Despite a December which generated the first month on month revenue increase since July, the New Jersey online poker industry just suffered through a disastrous 2018.
On the year, the three licensing networks operating seven online poker platforms in the Garden State combined to produce $21,393,296 in “rake” – or revenue collected from cash game pots and tournament buy-ins – per the latest data published by the New Jersey Division of Gaming Enforcement (NJDGE).
That figure marked a nearly 12 percent drop compared to 2017’s total of $24,259,461, but the numbers are even more concerning when examined from a historical context.
In its fifth full year of operation within New Jersey, online poker hauled in its lowest annual revenue intake to date, falling more than $2.4 million off the previous low of $23,816,772 in 2015.
And nobody can lay blame on the state of online gambling in New Jersey as a whole, what with the casino and sports betting verticals teaming up to carry all iGaming to a record-setting $29,008,265 in December revenue.
All things considered, the juxtaposition between iGaming’s sustained success and the dwindling returns provided don’t bode well for poker in New Jersey – and that was before the U.S. Department of Justice recently ruled to once again ban interstate online gambling in any form.
The leading New Jersey online poker provider – the WSOP.com platform jointly operated by Caesars Entertainment and 888 Poker – took control over the market last May thanks in large part to a tristate player pool sharing agreement with Nevada and Delaware.
Bucking a yearlong trend defined by steady decline, poker sites managed to squeeze out a slight increase of $150,868 – good for a 9.35 percent increase.
And as you can see in the table below – which highlights December’s month on month and year on year revenue fluctuations – Caesars, Resorts AC, and the Borgata each posted gains relative to November:
December Online Poker Win by Operator
December 2018 Poker Win
November Poker Win
Month on Month Difference
December 2017 Poker Win
Year on Year Difference
|Caesars / Harrah’s / 888 (WSOP.com)||$729,283||$658,562||+10.74%||$530,037||+37.59%|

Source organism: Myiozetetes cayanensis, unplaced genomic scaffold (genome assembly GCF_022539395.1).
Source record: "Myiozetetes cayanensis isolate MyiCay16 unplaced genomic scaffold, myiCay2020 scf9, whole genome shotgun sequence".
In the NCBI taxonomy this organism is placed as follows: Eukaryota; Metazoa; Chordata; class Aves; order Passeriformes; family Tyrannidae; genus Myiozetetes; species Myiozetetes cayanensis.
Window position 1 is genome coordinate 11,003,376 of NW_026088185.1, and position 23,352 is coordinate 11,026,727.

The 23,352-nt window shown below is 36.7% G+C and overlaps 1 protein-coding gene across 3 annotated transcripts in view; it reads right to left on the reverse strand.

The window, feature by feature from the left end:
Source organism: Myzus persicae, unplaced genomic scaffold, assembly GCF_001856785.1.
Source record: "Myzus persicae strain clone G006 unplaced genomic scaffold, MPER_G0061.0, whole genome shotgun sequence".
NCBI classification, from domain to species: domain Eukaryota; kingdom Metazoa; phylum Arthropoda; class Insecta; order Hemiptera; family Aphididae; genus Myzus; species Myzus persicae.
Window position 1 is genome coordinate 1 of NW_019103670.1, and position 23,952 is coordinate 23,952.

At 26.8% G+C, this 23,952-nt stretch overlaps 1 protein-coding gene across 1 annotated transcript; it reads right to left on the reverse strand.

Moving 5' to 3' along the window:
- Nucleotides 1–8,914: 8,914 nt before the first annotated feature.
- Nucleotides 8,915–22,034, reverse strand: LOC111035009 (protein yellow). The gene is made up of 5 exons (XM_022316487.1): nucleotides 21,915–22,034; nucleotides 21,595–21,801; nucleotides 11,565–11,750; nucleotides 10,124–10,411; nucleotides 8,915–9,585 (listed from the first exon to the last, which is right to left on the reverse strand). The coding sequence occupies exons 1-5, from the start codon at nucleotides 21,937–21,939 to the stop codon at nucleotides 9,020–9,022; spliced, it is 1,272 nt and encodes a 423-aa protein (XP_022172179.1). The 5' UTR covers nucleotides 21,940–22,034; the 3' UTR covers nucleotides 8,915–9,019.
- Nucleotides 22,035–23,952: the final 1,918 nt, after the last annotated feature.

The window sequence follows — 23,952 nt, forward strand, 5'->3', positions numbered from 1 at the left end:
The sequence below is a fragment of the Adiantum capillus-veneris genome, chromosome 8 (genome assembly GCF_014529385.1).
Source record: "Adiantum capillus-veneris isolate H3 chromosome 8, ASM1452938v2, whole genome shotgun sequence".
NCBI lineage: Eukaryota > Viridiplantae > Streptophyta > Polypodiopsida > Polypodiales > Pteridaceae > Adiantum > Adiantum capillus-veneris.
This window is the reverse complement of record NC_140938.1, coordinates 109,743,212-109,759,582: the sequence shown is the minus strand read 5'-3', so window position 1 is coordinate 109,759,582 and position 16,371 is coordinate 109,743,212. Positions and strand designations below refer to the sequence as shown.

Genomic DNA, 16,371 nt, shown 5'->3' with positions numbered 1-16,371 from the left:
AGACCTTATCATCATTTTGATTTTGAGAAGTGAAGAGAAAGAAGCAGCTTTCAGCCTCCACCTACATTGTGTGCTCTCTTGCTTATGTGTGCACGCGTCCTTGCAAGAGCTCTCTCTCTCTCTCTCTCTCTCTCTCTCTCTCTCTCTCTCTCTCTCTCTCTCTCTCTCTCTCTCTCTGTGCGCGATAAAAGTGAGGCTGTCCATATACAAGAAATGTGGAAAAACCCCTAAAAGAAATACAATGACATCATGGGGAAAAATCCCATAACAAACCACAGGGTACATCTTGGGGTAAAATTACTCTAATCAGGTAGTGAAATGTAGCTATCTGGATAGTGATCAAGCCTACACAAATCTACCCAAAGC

|Resorts AC (PokerStars.nj)||$594,107||$548,261||+8.36%||$776,201||-23.46%|
But while the advent of shared player pools across state lines by Caesars license-holders WSOP.com and 888 Poker NJ fueled Caesars to 37.59 percent year on year growth, rivals PokerStars.nj and PartyPoker.nj saw their market share shredded in kind.
Judged year on year for December, the Resorts AC license-holder PokerStars.nj saw revenue slashed by 23.46 percent.
The news was even worse for the Borgata licensing group – which counts PartyPoker.nj as its centerpiece along with Borgata Poker, playMGM Poker, and Pala Poker – as revenue plunged by 30.06 percent.
And given the DOJ’s decision to begin prosecuting companies which offer online gambling across state lines starting April 15, the current contributions of WSOP.com could be severely curtailed in 2019 and beyond.
WSOP.com parlayed the ability to share players into big gains in the second half of 2018, but PokerStars.nj wound up with a slight revenue lead on the year:
2018 New Jersey Online Poker Win by Operator
2018 Poker Win
2017 Poker Win
Year on Year Difference
|Caesars / Harrah’s / 888 (WSOP.com)||$7,750,178||$6,980,822||+11.02%|
|Resorts AC (PokerStars.nj)||$7,976,101||$9,780,563||-18.44%|
PokerStars.nj may have won the 2018 race, but based on a year on year decline of 18.44 percent, the global online poker leader no longer holds that status in New Jersey.
The most significant bleeding occurred on the Borgata network of license-holders, which combined to carve 24.41 percent off its revenue count from 2017 to 2018.